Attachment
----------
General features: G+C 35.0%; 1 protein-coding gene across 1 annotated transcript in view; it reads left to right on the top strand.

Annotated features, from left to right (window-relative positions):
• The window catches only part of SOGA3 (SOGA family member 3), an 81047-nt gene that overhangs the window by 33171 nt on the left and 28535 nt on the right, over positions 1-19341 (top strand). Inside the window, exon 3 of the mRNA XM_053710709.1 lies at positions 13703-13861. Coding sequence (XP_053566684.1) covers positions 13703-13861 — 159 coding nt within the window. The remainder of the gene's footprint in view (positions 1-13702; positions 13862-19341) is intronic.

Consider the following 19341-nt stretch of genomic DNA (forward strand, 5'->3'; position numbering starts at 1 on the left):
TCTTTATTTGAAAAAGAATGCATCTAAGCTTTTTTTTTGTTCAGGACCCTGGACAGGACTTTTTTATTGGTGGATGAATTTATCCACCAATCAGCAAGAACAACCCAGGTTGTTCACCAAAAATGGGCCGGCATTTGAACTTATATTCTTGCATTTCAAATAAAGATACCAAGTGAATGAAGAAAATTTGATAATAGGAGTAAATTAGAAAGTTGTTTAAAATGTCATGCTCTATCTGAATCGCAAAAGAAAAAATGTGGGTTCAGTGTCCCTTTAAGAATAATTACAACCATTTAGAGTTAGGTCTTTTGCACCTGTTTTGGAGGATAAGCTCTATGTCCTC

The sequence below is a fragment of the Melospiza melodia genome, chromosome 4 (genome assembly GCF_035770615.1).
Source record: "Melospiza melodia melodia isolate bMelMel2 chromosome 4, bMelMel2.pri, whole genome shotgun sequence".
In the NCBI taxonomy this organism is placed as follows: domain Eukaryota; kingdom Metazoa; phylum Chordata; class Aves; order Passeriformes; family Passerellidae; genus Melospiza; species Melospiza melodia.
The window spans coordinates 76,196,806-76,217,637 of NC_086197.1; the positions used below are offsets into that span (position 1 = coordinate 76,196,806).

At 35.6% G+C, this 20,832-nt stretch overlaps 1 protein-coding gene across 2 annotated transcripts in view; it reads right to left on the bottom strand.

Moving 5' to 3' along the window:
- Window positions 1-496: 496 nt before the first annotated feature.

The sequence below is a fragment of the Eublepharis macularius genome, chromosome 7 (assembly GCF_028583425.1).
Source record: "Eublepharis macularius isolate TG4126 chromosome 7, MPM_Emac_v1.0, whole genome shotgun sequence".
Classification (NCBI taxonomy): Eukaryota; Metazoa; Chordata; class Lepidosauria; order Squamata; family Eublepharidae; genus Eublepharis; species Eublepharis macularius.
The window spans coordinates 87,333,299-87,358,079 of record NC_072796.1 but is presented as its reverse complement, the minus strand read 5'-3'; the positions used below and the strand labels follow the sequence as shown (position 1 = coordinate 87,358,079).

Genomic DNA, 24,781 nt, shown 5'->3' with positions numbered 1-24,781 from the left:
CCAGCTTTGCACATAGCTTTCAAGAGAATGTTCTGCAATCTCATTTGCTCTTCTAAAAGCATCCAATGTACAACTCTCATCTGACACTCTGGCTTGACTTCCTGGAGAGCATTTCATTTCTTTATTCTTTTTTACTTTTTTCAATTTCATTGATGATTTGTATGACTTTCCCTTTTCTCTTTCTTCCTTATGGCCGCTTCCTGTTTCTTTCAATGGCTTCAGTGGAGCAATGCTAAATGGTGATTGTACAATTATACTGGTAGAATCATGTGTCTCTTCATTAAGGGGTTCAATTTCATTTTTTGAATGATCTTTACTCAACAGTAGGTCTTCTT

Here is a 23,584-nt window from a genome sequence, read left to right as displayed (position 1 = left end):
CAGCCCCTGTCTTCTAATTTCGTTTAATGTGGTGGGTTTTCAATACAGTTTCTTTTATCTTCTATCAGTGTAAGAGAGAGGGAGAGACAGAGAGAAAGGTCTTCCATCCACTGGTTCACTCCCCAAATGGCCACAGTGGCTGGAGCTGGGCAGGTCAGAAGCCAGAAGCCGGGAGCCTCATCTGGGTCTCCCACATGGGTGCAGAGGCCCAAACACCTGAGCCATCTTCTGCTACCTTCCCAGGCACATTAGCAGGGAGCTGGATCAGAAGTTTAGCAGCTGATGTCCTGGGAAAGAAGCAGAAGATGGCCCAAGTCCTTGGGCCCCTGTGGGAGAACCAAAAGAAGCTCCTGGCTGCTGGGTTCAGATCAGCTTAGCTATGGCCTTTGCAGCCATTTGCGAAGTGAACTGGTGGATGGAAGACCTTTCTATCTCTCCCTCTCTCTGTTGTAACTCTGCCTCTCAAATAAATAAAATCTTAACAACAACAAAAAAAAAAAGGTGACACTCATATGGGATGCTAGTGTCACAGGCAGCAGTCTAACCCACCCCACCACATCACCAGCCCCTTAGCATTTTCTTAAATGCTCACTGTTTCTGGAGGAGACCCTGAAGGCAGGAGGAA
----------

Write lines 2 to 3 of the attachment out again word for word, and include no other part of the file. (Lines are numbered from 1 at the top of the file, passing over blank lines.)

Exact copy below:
Annotated features, from left to right (window-relative positions):
• The window catches only part of SOGA3 (SOGA family member 3), an 81047-nt gene that overhangs the window by 33171 nt on the left and 28535 nt on the right, over positions 1-19341 (top strand). Inside the window, exon 3 of the mRNA XM_053710709.1 lies at positions 13703-13861. Coding sequence (XP_053566684.1) covers positions 13703-13861 — 159 coding nt within the window. The remainder of the gene's footprint in view (positions 1-13702; positions 13862-19341) is intronic.